Missing Children – Risk Management (updated 2022)

Each year in the UK, there are approximately 130,000 missing incidents involving children. Going missing for a child should be treated as a substantial indicator that something is wrong in their life. There are often complex and deep-rooted reasons why a child chooses to go missing, sometimes involving a combination of several different risk factors.

Unfortunately, it is impossible for the police and social care to provide the same level of service to every missing and returning child. Whilst this is far from an ideal situation, the grim reality of public service means that the sheer volume of missing people (adults included), places great demands on safeguarding professionals. It would be foolish to think that every child will get the same 5-star response. In some police Missing Person Units (MPU’s) it is not unusual for the police supervisor to arrive at work, to be greeted with twenty overnight cases. Add that to those missing person cases that are still outstanding, and many inner city MPU’s can actively be looking for 50 plus people. With limited resources at his/her disposal, how does that supervisor identify which of these missing people are at most risk? Which ones are more likely to end in a fatality or suffer serious harm and therefore require the most resources?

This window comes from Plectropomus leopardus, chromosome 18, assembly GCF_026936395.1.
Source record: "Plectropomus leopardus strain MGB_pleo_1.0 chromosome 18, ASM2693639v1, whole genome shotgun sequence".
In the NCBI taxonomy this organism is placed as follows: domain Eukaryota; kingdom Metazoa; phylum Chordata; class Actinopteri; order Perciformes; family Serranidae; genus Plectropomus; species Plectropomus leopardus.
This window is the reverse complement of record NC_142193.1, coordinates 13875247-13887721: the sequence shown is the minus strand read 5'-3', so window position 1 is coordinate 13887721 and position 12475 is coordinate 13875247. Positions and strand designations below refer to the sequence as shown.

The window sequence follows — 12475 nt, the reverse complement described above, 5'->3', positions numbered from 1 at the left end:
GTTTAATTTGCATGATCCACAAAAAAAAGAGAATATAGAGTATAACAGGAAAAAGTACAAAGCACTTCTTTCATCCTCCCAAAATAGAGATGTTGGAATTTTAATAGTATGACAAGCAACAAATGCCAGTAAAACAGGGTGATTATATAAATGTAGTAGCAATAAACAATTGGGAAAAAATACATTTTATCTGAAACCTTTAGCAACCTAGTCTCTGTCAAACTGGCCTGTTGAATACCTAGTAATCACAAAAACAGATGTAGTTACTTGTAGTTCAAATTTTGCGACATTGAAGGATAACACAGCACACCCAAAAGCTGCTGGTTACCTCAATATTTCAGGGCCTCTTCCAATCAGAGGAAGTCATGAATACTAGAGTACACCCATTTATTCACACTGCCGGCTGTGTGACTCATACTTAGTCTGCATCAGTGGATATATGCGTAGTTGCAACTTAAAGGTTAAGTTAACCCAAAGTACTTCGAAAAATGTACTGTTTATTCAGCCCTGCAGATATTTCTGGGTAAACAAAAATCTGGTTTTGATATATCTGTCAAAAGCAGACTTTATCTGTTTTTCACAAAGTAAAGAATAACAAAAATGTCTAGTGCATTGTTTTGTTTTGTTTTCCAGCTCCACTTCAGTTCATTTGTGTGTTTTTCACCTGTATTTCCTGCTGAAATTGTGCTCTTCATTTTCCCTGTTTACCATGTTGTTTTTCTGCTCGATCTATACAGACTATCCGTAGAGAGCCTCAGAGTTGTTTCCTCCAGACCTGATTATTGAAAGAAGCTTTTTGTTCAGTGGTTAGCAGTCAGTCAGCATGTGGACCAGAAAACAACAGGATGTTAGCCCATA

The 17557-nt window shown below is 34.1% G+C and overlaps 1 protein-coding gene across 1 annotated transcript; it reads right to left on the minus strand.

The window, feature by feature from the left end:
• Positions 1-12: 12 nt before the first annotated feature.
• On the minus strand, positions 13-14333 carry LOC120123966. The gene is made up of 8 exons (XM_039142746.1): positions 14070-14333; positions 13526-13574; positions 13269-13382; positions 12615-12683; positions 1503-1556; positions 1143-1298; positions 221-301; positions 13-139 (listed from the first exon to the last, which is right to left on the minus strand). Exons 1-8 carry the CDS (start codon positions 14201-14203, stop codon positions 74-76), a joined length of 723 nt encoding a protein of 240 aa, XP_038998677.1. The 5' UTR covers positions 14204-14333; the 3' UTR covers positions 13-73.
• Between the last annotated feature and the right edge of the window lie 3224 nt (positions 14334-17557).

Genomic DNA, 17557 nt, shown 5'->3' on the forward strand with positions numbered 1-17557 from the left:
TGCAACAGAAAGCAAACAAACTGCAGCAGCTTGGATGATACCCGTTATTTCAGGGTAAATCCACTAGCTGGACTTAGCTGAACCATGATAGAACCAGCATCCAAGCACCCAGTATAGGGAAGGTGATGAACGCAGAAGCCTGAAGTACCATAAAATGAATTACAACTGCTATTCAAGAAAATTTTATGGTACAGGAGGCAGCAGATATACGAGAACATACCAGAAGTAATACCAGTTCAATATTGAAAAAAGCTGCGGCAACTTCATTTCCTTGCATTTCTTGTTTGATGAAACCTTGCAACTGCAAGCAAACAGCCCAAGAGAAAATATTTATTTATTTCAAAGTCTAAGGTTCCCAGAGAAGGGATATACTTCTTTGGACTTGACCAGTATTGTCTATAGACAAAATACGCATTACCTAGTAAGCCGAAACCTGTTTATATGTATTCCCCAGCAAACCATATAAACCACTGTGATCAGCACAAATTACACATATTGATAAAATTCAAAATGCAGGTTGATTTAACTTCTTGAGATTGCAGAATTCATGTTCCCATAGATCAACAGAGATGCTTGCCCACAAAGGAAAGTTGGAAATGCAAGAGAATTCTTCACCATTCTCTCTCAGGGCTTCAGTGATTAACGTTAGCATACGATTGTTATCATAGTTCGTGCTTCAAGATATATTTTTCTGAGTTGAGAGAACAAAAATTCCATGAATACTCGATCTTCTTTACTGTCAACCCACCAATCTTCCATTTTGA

The answer is proper risk assessment. It is the key to identifying and responding to those children who are the most vulnerable. Effective risk assessing should ensure that the response is proportionate and measured towards the individual. There should be no ‘one size fits all’ when assessing risk. Nor should assessments only take place at the point where a child goes missing. They should be a work in progress, involve risk planning for a child who is likely to go missing and a review process when a child returns.

However, it is much more than an assessment. It is about risk management. A good understanding of the potential risks associated to the person, will shape investigative strategies for the police and enhance the chances of locating that person safely. Effective assessment will also enable social care, police and other safeguarding agencies to proactively problem solve repeat missing children. The ultimate aim should be the prevention of further missing episodes. Below, we look at some of the considerations when assessing risk.

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